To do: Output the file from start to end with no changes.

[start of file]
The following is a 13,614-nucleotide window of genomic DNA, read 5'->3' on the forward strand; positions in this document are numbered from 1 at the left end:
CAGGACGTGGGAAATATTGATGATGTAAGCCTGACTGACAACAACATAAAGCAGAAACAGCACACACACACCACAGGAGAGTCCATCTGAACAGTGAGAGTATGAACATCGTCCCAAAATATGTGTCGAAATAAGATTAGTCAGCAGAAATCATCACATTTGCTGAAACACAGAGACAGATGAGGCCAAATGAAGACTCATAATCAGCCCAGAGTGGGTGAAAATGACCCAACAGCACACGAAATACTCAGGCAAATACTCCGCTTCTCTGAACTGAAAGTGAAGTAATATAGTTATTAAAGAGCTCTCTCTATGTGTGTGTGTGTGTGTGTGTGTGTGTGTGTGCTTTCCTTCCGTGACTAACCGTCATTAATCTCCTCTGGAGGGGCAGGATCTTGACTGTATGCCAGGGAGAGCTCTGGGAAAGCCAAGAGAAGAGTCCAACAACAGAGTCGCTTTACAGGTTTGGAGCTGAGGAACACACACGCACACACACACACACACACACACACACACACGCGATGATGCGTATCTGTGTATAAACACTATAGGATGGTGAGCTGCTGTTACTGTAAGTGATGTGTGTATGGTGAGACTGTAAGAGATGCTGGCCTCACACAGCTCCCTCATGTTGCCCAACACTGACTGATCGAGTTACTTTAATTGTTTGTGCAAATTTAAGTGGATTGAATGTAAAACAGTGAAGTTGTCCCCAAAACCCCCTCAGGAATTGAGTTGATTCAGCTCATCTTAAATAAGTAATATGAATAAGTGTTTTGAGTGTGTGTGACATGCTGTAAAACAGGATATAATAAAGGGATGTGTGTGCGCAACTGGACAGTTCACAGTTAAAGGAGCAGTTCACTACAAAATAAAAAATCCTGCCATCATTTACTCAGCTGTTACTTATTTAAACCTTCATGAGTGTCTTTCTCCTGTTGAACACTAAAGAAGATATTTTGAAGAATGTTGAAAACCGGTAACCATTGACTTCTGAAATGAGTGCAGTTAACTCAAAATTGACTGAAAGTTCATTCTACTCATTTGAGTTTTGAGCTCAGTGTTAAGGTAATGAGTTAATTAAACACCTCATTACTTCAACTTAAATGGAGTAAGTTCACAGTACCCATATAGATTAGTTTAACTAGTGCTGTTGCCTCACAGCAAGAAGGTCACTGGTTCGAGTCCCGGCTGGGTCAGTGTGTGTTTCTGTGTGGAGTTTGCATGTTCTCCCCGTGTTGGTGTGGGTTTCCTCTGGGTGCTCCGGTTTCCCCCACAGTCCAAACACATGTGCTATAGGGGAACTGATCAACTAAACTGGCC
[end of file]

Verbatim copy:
The following is a 13,614-nucleotide window of genomic DNA, read 5'->3' on the forward strand; positions in this document are numbered from 1 at the left end:
CAGGACGTGGGAAATATTGATGATGTAAGCCTGACTGACAACAACATAAAGCAGAAACAGCACACACACACCACAGGAGAGTCCATCTGAACAGTGAGAGTATGAACATCGTCCCAAAATATGTGTCGAAATAAGATTAGTCAGCAGAAATCATCACATTTGCTGAAACACAGAGACAGATGAGGCCAAATGAAGACTCATAATCAGCCCAGAGTGGGTGAAAATGACCCAACAGCACACGAAATACTCAGGCAAATACTCCGCTTCTCTGAACTGAAAGTGAAGTAATATAGTTATTAAAGAGCTCTCTCTATGTGTGTGTGTGTGTGTGTGTGTGTGTGTGTGCTTTCCTTCCGTGACTAACCGTCATTAATCTCCTCTGGAGGGGCAGGATCTTGACTGTATGCCAGGGAGAGCTCTGGGAAAGCCAAGAGAAGAGTCCAACAACAGAGTCGCTTTACAGGTTTGGAGCTGAGGAACACACACGCACACACACACACACACACACACACACACACGCGATGATGCGTATCTGTGTATAAACACTATAGGATGGTGAGCTGCTGTTACTGTAAGTGATGTGTGTATGGTGAGACTGTAAGAGATGCTGGCCTCACACAGCTCCCTCATGTTGCCCAACACTGACTGATCGAGTTACTTTAATTGTTTGTGCAAATTTAAGTGGATTGAATGTAAAACAGTGAAGTTGTCCCCAAAACCCCCTCAGGAATTGAGTTGATTCAGCTCATCTTAAATAAGTAATATGAATAAGTGTTTTGAGTGTGTGTGACATGCTGTAAAACAGGATATAATAAAGGGATGTGTGTGCGCAACTGGACAGTTCACAGTTAAAGGAGCAGTTCACTACAAAATAAAAAATCCTGCCATCATTTACTCAGCTGTTACTTATTTAAACCTTCATGAGTGTCTTTCTCCTGTTGAACACTAAAGAAGATATTTTGAAGAATGTTGAAAACCGGTAACCATTGACTTCTGAAATGAGTGCAGTTAACTCAAAATTGACTGAAAGTTCATTCTACTCATTTGAGTTTTGAGCTCAGTGTTAAGGTAATGAGTTAATTAAACACCTCATTACTTCAACTTAAATGGAGTAAGTTCACAGTACCCATATAGATTAGTTTAACTAGTGCTGTTGCCTCACAGCAAGAAGGTCACTGGTTCGAGTCCCGGCTGGGTCAGTGTGTGTTTCTGTGTGGAGTTTGCATGTTCTCCCCGTGTTGGTGTGGGTTTCCTCTGGGTGCTCCGGTTTCCCCCACAGTCCAAACACATGTGCTATAGGGGAACTGATCAACTAAACTGGCC